It wasn't too long ago that quite a few market watchers thought the trial between Oracle and Google will be the end of Android. There's little to zero chance for anyone to still believe that now, since Google won most of the trial and all the important issues, like the APIs copyrighting issue or the patent infringement allegations.
One of the little things that Google did lose on are those, by now famous, 9 lines of code that were written by a Google employee back when he was working for Sun, and that he thought he could reuse in Android. Still, it was only 9 lines of code out of 15 million, so, as you can imagine, the potential damages that Oracle could claim were extremely small. This is why, instead of accepting the pocket change Google would have paid them for the infringement (and make it seem like the trial is over), Oracle is going to try to move the trial forward, to an appeal.
Of course, there's little chance Oracle will actually get the appeal they want, because Judge Alsup wrote a very detailed ruling on why he thought Google did nothing wrong, and I doubt the Court of Appeals will take the case. Even if the appeal is accepted, it's still almost impossible for Oracle to win the argument that APIs can be, in fact, copyrighted. Such a sweeping ruling would disrupt an entire industry, and it's fairly obvious that it doesn't even make sense.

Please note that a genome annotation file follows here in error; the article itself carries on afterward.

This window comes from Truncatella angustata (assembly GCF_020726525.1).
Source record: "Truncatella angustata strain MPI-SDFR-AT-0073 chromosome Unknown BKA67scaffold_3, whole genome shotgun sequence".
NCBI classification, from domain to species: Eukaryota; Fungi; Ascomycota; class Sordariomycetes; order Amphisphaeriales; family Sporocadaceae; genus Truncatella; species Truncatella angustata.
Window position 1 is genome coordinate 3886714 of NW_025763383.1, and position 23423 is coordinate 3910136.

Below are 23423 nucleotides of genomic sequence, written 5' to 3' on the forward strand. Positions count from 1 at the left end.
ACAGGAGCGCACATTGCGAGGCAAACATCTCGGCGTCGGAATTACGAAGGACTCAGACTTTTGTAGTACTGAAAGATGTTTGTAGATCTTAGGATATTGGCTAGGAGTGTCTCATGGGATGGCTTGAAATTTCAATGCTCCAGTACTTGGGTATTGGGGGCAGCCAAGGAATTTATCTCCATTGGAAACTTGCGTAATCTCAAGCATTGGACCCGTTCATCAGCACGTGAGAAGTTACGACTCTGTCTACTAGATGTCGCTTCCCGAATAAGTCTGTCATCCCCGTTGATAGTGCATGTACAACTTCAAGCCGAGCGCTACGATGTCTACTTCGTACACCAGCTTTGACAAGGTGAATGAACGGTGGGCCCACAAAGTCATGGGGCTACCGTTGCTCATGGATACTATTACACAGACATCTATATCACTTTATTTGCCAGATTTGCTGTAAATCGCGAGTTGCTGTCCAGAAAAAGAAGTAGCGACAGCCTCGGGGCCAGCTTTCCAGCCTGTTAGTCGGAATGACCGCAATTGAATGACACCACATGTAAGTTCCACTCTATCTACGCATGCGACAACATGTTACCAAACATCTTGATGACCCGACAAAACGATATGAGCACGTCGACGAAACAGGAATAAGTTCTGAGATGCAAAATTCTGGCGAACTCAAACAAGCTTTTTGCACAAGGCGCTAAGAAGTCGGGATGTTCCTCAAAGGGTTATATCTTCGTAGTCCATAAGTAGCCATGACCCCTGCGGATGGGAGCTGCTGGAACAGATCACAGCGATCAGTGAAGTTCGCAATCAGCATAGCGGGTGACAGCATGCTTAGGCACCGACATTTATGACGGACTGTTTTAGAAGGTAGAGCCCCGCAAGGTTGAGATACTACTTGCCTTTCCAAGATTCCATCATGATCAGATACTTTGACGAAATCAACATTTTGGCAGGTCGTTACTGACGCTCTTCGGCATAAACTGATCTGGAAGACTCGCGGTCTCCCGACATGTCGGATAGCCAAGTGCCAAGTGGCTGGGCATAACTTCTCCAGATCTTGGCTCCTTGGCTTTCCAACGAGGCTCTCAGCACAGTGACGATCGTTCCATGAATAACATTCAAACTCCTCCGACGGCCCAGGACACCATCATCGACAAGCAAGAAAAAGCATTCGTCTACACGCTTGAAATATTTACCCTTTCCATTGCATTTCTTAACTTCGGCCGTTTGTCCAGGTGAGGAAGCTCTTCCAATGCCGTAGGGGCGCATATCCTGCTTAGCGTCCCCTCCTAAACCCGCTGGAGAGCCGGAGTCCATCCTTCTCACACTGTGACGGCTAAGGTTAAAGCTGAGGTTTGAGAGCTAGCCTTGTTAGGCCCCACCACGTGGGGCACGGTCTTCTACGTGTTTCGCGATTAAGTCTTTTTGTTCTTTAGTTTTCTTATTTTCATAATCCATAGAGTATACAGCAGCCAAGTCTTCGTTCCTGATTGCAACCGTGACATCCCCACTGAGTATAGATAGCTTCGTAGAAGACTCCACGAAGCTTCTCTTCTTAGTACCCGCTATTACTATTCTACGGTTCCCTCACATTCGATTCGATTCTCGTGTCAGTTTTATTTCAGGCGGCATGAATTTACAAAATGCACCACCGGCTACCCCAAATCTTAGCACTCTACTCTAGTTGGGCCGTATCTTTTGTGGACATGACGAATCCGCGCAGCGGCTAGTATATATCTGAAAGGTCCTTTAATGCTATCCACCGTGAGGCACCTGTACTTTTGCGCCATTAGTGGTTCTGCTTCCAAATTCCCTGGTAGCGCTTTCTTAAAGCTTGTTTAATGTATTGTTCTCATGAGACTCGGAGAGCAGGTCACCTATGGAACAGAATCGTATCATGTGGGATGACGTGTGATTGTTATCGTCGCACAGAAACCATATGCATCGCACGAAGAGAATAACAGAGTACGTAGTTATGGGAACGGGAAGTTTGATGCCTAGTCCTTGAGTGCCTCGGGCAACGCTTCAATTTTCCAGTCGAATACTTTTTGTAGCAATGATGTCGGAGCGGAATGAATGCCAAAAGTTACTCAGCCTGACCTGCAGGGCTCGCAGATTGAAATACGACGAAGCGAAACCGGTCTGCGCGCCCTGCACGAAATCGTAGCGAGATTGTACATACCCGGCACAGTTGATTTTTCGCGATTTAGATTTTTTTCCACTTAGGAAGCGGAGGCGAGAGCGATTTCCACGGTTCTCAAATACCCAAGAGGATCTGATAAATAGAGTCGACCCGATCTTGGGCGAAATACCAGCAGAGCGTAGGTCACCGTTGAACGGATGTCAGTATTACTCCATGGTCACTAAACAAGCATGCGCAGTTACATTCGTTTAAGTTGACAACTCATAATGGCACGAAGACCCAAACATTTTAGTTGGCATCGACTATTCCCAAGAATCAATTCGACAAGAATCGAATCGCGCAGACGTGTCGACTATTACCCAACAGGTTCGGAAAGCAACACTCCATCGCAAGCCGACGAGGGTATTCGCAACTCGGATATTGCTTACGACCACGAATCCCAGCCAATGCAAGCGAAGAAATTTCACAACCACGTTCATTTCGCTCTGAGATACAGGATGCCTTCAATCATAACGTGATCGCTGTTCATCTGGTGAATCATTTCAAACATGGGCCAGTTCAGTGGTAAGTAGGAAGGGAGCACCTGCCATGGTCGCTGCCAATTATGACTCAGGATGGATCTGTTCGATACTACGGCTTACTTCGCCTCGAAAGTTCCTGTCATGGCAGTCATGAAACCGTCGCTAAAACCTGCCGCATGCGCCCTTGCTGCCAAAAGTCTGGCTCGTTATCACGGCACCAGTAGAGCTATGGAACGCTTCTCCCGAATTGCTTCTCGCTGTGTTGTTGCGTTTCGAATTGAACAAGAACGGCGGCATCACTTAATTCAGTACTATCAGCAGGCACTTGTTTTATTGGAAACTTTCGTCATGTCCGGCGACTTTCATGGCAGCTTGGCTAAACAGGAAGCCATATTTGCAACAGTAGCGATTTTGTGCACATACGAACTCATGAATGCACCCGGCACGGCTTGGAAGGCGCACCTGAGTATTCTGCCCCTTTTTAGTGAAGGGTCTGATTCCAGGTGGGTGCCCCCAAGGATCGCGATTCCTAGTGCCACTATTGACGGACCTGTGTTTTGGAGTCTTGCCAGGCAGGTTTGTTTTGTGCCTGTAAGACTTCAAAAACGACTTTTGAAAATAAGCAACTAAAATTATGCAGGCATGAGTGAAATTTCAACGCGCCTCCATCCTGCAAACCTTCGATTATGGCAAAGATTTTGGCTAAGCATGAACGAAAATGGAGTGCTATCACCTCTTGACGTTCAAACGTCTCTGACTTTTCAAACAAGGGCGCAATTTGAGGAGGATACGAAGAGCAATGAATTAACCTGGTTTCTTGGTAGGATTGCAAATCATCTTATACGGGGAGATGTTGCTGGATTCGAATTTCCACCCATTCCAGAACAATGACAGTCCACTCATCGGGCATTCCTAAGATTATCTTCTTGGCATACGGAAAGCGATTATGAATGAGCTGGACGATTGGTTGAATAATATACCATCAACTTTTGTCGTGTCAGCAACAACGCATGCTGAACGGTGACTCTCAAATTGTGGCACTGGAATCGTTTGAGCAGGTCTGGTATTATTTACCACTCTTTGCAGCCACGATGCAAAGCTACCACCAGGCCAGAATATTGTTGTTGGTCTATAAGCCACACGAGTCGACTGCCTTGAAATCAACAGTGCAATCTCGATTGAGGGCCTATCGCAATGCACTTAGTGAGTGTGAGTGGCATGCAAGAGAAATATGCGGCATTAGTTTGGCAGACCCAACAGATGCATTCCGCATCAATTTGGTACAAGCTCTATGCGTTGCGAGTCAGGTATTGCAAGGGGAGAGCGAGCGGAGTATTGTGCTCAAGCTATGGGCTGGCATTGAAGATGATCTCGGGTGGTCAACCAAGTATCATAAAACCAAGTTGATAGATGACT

But that kind of common sense thinking will not stop Oracle from trying. If they had that type of common sense, they wouldn't have attempted to extort Google in the beginning. In the meantime, Oracle gets nothing at all from Google right now. To add injury to the insult, Oracle will have to pay some of Google’s trial expenses.